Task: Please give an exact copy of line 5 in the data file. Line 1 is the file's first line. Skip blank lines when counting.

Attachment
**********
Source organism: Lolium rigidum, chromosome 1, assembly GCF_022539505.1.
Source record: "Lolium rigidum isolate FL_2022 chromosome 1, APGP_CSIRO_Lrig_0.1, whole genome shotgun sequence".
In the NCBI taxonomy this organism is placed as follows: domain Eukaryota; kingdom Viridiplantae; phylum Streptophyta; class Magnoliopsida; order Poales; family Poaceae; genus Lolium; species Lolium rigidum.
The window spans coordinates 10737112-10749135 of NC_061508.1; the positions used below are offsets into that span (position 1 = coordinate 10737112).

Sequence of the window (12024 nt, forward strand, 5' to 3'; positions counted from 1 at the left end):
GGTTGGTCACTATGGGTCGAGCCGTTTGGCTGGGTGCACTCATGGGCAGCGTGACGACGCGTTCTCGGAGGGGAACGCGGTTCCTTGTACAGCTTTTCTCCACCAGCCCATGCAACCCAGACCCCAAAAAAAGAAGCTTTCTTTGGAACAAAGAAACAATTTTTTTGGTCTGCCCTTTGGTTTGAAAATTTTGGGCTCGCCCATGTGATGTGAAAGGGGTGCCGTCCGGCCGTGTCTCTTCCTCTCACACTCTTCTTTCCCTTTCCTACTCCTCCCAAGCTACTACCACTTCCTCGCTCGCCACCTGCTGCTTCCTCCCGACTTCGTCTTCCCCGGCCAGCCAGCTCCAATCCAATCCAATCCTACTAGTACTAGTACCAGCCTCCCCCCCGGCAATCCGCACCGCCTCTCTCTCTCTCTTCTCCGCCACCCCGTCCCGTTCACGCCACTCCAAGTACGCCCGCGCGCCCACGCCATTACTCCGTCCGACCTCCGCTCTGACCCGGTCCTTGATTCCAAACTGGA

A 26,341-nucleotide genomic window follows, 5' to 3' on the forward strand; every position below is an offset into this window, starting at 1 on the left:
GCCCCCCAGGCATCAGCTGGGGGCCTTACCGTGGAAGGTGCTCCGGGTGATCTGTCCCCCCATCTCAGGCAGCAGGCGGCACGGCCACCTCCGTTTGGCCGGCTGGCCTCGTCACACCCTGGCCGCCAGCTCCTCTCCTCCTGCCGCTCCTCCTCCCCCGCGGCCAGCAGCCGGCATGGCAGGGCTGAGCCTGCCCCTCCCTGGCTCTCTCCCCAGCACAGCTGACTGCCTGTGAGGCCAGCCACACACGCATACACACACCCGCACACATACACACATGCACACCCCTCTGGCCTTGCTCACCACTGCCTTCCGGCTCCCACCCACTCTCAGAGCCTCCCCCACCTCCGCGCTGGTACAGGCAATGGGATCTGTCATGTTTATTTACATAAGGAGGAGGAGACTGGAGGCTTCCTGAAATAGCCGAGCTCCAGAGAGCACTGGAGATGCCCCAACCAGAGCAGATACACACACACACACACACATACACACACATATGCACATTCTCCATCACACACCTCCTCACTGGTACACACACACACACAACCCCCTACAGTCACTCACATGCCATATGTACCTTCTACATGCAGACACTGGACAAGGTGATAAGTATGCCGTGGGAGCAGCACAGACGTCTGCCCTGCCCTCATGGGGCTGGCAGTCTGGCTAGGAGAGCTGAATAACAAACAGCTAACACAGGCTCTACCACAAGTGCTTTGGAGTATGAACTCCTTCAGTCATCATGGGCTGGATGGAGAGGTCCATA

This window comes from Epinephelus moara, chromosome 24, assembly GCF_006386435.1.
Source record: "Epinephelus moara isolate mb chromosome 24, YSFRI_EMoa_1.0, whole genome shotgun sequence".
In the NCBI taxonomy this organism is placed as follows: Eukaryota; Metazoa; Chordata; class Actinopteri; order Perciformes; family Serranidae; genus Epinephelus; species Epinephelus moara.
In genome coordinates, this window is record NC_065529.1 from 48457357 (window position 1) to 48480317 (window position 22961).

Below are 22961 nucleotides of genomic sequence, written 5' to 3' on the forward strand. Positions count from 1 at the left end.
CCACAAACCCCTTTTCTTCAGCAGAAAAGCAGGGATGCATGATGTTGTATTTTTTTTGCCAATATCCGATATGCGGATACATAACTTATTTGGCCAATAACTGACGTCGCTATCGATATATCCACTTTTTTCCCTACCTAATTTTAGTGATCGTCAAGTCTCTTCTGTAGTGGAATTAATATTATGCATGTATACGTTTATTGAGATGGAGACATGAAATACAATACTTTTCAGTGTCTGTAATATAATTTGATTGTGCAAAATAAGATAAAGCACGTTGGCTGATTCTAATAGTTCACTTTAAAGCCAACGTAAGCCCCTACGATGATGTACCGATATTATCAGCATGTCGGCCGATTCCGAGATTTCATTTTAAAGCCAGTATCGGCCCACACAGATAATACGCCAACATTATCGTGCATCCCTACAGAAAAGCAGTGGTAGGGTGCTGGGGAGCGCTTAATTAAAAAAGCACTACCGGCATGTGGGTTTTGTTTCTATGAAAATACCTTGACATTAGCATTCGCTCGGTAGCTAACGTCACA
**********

Sequence of the window (12024 nt, forward strand, 5' to 3'; positions counted from 1 at the left end):